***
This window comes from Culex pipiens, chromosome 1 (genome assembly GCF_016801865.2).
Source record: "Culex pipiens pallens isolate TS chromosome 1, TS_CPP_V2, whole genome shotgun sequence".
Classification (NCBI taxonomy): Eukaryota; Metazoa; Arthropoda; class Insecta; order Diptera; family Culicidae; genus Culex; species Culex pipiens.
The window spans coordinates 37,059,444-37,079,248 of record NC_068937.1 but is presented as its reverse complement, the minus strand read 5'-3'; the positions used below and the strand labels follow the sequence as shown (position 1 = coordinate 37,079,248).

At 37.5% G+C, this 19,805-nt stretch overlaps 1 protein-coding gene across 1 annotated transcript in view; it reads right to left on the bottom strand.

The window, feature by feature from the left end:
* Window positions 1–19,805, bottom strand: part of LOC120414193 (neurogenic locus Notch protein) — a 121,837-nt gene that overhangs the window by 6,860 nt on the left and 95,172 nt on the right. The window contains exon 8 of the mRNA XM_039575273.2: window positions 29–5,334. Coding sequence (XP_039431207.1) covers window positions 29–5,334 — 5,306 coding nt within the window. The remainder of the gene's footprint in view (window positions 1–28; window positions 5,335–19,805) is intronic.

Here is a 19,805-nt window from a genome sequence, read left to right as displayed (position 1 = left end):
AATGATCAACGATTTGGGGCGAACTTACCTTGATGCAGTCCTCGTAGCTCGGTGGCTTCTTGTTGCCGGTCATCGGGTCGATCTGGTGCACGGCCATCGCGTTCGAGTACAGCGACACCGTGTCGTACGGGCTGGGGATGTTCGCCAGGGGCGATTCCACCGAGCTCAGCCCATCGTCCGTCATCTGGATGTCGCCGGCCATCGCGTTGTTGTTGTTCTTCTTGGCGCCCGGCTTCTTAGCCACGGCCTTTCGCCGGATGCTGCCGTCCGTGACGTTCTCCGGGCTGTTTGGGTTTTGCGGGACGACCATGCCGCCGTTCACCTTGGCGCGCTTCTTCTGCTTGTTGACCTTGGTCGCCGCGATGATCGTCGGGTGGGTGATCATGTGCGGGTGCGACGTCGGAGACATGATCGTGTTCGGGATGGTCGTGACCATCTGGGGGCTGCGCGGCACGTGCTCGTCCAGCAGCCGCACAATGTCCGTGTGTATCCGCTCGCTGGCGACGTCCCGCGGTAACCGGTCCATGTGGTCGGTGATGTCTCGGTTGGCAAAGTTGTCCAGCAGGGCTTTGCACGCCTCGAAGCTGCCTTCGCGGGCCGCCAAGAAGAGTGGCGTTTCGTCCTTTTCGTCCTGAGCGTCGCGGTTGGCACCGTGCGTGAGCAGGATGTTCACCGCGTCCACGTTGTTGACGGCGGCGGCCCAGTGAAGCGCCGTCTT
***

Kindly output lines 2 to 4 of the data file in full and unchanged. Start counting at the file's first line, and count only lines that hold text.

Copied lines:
Source record: "Culex pipiens pallens isolate TS chromosome 1, TS_CPP_V2, whole genome shotgun sequence".
Classification (NCBI taxonomy): Eukaryota; Metazoa; Arthropoda; class Insecta; order Diptera; family Culicidae; genus Culex; species Culex pipiens.
The window spans coordinates 37,059,444-37,079,248 of record NC_068937.1 but is presented as its reverse complement, the minus strand read 5'-3'; the positions used below and the strand labels follow the sequence as shown (position 1 = coordinate 37,079,248).